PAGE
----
US 4378425 A
The invention relates to a process for the production of photographic emulsates consisting of dispersions of water-immiscible or water-insoluble particles in aqueous binder solution, characterized in that the entire non-aqueous phase is initially introduced at a temperature above the liquefaction temperatures of the aqueous and non-aqueous phases, after which a relatively small volume of aqueous phase is emulsified continuously or in portions into the non-aqueous phase by known methods and then more aqueous phase is introduced while emulsification is continued in such a quantity that the viscosity of the emulsion passes through a maximum (indicating phase reversal into an emulsion of non-aqueous particles in aqueous dispersion medium (FIG. 1)).
1. In the process for the production of a dispersion of at least one liquid organic phase containing a hydrophobic,
photographically-active substance and at least one liquid aqueous phase,
by combining the phases by dispersion in a dispersion unit,
first, providing in the dispersion unit at least one liquid organic phase containing a hydrophobic photographically-active compound and,
then adding an aqueous phase, in which a binder is dissolved, to the organic phase and dispersing to obtain a dispersion of the aqueous phase in the organic phase,
carrying out the dispersion at a temperature above the liquefaction temperatures of the two phases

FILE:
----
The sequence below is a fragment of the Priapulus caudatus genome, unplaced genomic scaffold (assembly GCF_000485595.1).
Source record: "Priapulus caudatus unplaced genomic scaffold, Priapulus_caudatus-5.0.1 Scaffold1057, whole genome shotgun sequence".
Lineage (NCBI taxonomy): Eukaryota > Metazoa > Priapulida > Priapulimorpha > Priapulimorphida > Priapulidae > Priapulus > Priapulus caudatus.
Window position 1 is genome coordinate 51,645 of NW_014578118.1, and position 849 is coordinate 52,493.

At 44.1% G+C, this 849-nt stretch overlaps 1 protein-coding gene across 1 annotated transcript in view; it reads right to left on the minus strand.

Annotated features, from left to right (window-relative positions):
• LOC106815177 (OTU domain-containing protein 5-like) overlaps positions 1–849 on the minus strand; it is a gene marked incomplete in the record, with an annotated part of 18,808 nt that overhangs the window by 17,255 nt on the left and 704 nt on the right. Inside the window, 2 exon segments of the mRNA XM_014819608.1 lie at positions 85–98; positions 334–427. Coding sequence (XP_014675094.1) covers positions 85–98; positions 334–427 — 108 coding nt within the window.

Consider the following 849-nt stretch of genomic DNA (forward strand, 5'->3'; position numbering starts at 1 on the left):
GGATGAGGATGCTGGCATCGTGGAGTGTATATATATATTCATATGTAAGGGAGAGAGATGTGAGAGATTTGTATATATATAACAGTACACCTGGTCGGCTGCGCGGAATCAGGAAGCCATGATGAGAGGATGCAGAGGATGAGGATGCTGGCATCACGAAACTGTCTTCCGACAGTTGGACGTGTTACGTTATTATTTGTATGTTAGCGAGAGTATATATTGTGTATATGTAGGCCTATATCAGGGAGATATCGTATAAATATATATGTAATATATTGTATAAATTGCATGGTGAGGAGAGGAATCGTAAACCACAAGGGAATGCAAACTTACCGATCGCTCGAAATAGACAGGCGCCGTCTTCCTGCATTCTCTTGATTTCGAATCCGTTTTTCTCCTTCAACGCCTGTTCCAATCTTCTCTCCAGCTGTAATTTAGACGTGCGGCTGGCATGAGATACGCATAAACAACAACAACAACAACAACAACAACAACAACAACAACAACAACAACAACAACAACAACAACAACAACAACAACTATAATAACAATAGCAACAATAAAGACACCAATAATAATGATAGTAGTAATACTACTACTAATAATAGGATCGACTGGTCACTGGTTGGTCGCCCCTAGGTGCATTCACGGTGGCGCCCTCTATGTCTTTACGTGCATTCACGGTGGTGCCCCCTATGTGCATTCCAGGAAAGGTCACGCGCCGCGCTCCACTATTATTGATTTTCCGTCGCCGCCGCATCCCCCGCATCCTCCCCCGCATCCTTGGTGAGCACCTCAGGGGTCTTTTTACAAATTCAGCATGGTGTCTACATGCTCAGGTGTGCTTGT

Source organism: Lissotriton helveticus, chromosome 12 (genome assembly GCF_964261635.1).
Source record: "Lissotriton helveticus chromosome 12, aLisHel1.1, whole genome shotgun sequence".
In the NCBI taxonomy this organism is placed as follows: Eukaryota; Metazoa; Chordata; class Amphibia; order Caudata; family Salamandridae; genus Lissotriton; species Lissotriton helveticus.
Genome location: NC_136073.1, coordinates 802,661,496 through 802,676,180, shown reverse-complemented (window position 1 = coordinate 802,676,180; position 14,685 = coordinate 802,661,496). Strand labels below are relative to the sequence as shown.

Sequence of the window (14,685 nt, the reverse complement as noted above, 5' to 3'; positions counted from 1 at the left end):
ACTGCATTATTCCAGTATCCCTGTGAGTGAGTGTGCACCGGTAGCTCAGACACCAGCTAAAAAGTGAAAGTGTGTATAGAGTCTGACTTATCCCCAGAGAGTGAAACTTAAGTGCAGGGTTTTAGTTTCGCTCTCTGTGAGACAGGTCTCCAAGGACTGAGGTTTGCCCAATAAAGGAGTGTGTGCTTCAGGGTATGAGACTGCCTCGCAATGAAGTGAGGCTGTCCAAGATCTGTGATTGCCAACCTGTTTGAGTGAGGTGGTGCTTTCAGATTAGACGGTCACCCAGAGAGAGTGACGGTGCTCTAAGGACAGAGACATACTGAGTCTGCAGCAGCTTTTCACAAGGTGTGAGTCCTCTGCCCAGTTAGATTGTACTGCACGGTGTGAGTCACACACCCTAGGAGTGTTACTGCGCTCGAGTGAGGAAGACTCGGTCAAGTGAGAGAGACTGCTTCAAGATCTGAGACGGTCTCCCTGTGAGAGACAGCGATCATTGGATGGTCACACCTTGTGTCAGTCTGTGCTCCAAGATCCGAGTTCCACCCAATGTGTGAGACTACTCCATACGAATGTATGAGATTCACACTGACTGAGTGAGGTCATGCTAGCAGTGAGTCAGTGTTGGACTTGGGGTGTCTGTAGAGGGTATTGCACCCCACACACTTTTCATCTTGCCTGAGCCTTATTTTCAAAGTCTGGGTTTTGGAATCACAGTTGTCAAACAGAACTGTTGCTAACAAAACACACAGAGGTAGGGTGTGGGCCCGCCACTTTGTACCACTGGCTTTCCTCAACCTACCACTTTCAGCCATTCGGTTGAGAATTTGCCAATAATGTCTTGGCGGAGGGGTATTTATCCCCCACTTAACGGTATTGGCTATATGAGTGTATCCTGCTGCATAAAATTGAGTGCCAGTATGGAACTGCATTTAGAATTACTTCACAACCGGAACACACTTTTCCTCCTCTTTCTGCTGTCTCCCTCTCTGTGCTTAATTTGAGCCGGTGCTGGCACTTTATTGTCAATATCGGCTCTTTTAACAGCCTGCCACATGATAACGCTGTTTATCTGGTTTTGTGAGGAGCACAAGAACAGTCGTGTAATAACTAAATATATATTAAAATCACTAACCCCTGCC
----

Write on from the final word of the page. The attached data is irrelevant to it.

and until the viscosity passes through a maximum and
a dispersion of the organic phase in the aqueous phase is obtained.
2. A process as claimed in claim 1, characterised in that the organic phase is the pure melt of a photographically-active substance and in that dispersion is carried out above the liquefaction temperature of the photographically-active substance.
3. A process as claimed in claim 1, characterised in that the organic phase is the solution of a photographically-active substance in an oil-former (a high-boiling solvent) and in that dispersion is carried out above the liquefaction temperature of that solution.
4. A process as claimed in claim 1, characterised in that the aqueous phase contains dissolved binders and in that dispersion is carried out above the liquefaction temperature of this binder solution.
5. A process as claimed in claim 1, characterised in that the aqueous phase is a gelatin solution.